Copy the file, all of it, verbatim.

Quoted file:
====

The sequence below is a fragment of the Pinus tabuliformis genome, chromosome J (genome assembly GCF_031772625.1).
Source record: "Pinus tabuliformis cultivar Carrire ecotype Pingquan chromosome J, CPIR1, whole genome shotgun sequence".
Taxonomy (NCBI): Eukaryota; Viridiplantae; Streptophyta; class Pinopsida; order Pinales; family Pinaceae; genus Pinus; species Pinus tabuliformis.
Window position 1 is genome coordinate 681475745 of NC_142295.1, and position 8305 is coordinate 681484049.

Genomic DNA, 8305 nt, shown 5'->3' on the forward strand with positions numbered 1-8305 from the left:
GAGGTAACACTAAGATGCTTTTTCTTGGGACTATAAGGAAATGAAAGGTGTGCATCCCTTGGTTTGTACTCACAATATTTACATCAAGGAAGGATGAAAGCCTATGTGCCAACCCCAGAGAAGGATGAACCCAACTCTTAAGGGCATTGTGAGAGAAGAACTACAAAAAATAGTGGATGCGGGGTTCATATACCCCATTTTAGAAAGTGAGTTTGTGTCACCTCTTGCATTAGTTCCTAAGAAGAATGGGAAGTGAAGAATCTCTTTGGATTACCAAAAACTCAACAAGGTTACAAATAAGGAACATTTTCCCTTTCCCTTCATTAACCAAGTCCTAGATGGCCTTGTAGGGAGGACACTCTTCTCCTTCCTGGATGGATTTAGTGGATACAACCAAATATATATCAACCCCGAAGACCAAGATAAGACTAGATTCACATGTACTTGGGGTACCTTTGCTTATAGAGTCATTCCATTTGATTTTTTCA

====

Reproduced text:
The sequence below is a fragment of the Pinus tabuliformis genome, chromosome J (genome assembly GCF_031772625.1).
Source record: "Pinus tabuliformis cultivar Carrire ecotype Pingquan chromosome J, CPIR1, whole genome shotgun sequence".
Taxonomy (NCBI): Eukaryota; Viridiplantae; Streptophyta; class Pinopsida; order Pinales; family Pinaceae; genus Pinus; species Pinus tabuliformis.
Window position 1 is genome coordinate 681475745 of NC_142295.1, and position 8305 is coordinate 681484049.

Genomic DNA, 8305 nt, shown 5'->3' on the forward strand with positions numbered 1-8305 from the left:
GAGGTAACACTAAGATGCTTTTTCTTGGGACTATAAGGAAATGAAAGGTGTGCATCCCTTGGTTTGTACTCACAATATTTACATCAAGGAAGGATGAAAGCCTATGTGCCAACCCCAGAGAAGGATGAACCCAACTCTTAAGGGCATTGTGAGAGAAGAACTACAAAAAATAGTGGATGCGGGGTTCATATACCCCATTTTAGAAAGTGAGTTTGTGTCACCTCTTGCATTAGTTCCTAAGAAGAATGGGAAGTGAAGAATCTCTTTGGATTACCAAAAACTCAACAAGGTTACAAATAAGGAACATTTTCCCTTTCCCTTCATTAACCAAGTCCTAGATGGCCTTGTAGGGAGGACACTCTTCTCCTTCCTGGATGGATTTAGTGGATACAACCAAATATATATCAACCCCGAAGACCAAGATAAGACTAGATTCACATGTACTTGGGGTACCTTTGCTTATAGAGTCATTCCATTTGATTTTTTCA